Celiac Disease

The effects of Celiac Disease on women’s and men’s fertility

Celiac Disease – more commonly known as gluten intolerance – is an autoimmune condition characterized by surface damage to the small intestine caused by eating gluten – a protein found in wheat, barley, rye, and other grains. Damage to the intestine may also cause problems with the body’s ability to absorb nutrients. This disease has many different symptoms, such as stomach cramps, bloating, fatigue, and diarrhea. It has also been implicated in fertility issues for both men and women.

There is some evidence that this condition may impact women’s fertility by causing problems with ovulation – without which, pregnancy cannot occur. Girls with active Celiac Disease may begin their periods later than normal. Women of reproductive age living with untreated Celiac Disease may experience amenorrhea (the cessation of a woman’s menstrual period) and enter menopause early (i.e., stop ovulating earlier than expected). Although it is still unclear why there may be a link between ovulatory problems and this disease, some researchers suggest that malnutrition and endocrine dysfunction may play a role.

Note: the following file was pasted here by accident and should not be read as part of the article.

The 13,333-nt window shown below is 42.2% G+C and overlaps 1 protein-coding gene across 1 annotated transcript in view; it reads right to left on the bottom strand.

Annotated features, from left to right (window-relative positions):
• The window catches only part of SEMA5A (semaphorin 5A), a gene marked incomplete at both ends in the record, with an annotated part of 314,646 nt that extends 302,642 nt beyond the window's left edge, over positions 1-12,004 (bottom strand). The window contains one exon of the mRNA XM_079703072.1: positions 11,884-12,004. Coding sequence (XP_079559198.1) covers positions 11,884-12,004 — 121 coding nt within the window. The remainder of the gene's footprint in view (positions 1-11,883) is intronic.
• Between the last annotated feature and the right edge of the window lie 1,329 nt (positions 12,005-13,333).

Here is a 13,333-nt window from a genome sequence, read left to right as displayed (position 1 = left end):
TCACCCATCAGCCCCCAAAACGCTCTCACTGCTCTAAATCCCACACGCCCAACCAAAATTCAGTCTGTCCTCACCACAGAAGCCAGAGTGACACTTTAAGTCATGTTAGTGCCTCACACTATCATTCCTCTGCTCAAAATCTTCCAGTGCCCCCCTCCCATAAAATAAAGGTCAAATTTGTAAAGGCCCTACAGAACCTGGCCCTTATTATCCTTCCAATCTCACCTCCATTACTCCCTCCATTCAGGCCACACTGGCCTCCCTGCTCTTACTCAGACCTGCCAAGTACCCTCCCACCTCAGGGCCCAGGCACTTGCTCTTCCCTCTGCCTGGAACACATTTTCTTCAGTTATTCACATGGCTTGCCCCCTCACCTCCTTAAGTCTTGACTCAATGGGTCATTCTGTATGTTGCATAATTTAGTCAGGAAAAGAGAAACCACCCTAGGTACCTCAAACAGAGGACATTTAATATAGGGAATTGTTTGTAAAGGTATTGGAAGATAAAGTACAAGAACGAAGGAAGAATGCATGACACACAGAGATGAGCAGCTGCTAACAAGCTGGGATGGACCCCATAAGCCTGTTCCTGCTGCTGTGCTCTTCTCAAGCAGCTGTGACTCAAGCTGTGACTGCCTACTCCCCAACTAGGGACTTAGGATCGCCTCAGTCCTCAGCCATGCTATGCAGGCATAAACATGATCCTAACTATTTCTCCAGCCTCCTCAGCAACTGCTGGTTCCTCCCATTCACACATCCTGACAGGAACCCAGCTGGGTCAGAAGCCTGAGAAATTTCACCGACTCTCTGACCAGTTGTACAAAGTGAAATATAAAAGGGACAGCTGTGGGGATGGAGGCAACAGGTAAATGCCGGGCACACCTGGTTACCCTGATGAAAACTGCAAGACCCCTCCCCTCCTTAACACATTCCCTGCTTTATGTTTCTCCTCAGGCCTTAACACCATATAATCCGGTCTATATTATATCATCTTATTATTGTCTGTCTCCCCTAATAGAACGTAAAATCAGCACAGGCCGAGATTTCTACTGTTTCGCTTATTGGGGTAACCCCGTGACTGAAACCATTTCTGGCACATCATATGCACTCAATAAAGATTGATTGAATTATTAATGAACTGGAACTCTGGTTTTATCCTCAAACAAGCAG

For men, active Celiac Disease may result in abnormally low testosterone levels and abnormalities in sperm, such as reduced sperm count and impaired motility. Like women, the relationship between Celiac Disease and fertility problems in men is unknown, but may be related to the malabsorption of nutrients, as well as androgen resistance.

If you are experiencing difficulties getting pregnant and are gluten intolerant or have been diagnosed with Celiac Disease, you may want to discuss this with your doctor. The good news is that once your Celiac Disease is under control, difficulties with fertility and reproduction typically resolve.

Read more about Celiac Disease here, here, and here.

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